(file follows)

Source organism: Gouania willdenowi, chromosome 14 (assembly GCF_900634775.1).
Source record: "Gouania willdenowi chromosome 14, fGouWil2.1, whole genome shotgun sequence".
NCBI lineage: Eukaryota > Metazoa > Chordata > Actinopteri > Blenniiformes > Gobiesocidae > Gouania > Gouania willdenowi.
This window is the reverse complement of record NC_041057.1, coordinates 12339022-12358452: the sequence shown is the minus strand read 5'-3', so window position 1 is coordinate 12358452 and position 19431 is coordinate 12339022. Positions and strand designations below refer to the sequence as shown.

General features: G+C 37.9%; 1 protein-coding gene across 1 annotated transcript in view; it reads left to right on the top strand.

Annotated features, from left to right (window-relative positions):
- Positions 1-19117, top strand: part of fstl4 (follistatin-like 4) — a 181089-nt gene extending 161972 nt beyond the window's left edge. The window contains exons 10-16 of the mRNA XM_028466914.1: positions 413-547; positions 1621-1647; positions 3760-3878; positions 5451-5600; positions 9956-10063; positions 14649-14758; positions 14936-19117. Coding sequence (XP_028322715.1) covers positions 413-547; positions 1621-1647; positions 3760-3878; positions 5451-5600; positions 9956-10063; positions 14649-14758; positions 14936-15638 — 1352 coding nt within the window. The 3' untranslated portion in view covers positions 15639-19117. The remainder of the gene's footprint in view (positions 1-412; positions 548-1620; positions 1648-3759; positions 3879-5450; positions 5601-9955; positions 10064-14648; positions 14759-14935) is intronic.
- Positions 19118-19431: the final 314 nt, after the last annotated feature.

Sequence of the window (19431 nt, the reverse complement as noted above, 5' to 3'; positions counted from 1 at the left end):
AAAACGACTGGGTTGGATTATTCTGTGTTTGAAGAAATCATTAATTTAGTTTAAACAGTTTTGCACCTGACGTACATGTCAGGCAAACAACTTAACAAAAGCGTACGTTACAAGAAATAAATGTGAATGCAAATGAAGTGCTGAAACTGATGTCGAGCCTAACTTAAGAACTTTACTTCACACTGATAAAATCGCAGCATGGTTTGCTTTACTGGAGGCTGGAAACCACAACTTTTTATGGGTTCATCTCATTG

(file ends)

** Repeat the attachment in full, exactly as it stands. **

Source organism: Gouania willdenowi, chromosome 14 (assembly GCF_900634775.1).
Source record: "Gouania willdenowi chromosome 14, fGouWil2.1, whole genome shotgun sequence".
NCBI lineage: Eukaryota > Metazoa > Chordata > Actinopteri > Blenniiformes > Gobiesocidae > Gouania > Gouania willdenowi.
This window is the reverse complement of record NC_041057.1, coordinates 12339022-12358452: the sequence shown is the minus strand read 5'-3', so window position 1 is coordinate 12358452 and position 19431 is coordinate 12339022. Positions and strand designations below refer to the sequence as shown.

General features: G+C 37.9%; 1 protein-coding gene across 1 annotated transcript in view; it reads left to right on the top strand.

Annotated features, from left to right (window-relative positions):
- Positions 1-19117, top strand: part of fstl4 (follistatin-like 4) — a 181089-nt gene extending 161972 nt beyond the window's left edge. The window contains exons 10-16 of the mRNA XM_028466914.1: positions 413-547; positions 1621-1647; positions 3760-3878; positions 5451-5600; positions 9956-10063; positions 14649-14758; positions 14936-19117. Coding sequence (XP_028322715.1) covers positions 413-547; positions 1621-1647; positions 3760-3878; positions 5451-5600; positions 9956-10063; positions 14649-14758; positions 14936-15638 — 1352 coding nt within the window. The 3' untranslated portion in view covers positions 15639-19117. The remainder of the gene's footprint in view (positions 1-412; positions 548-1620; positions 1648-3759; positions 3879-5450; positions 5601-9955; positions 10064-14648; positions 14759-14935) is intronic.
- Positions 19118-19431: the final 314 nt, after the last annotated feature.

Sequence of the window (19431 nt, the reverse complement as noted above, 5' to 3'; positions counted from 1 at the left end):
AAAACGACTGGGTTGGATTATTCTGTGTTTGAAGAAATCATTAATTTAGTTTAAACAGTTTTGCACCTGACGTACATGTCAGGCAAACAACTTAACAAAAGCGTACGTTACAAGAAATAAATGTGAATGCAAATGAAGTGCTGAAACTGATGTCGAGCCTAACTTAAGAACTTTACTTCACACTGATAAAATCGCAGCATGGTTTGCTTTACTGGAGGCTGGAAACCACAACTTTTTATGGGTTCATCTCATTG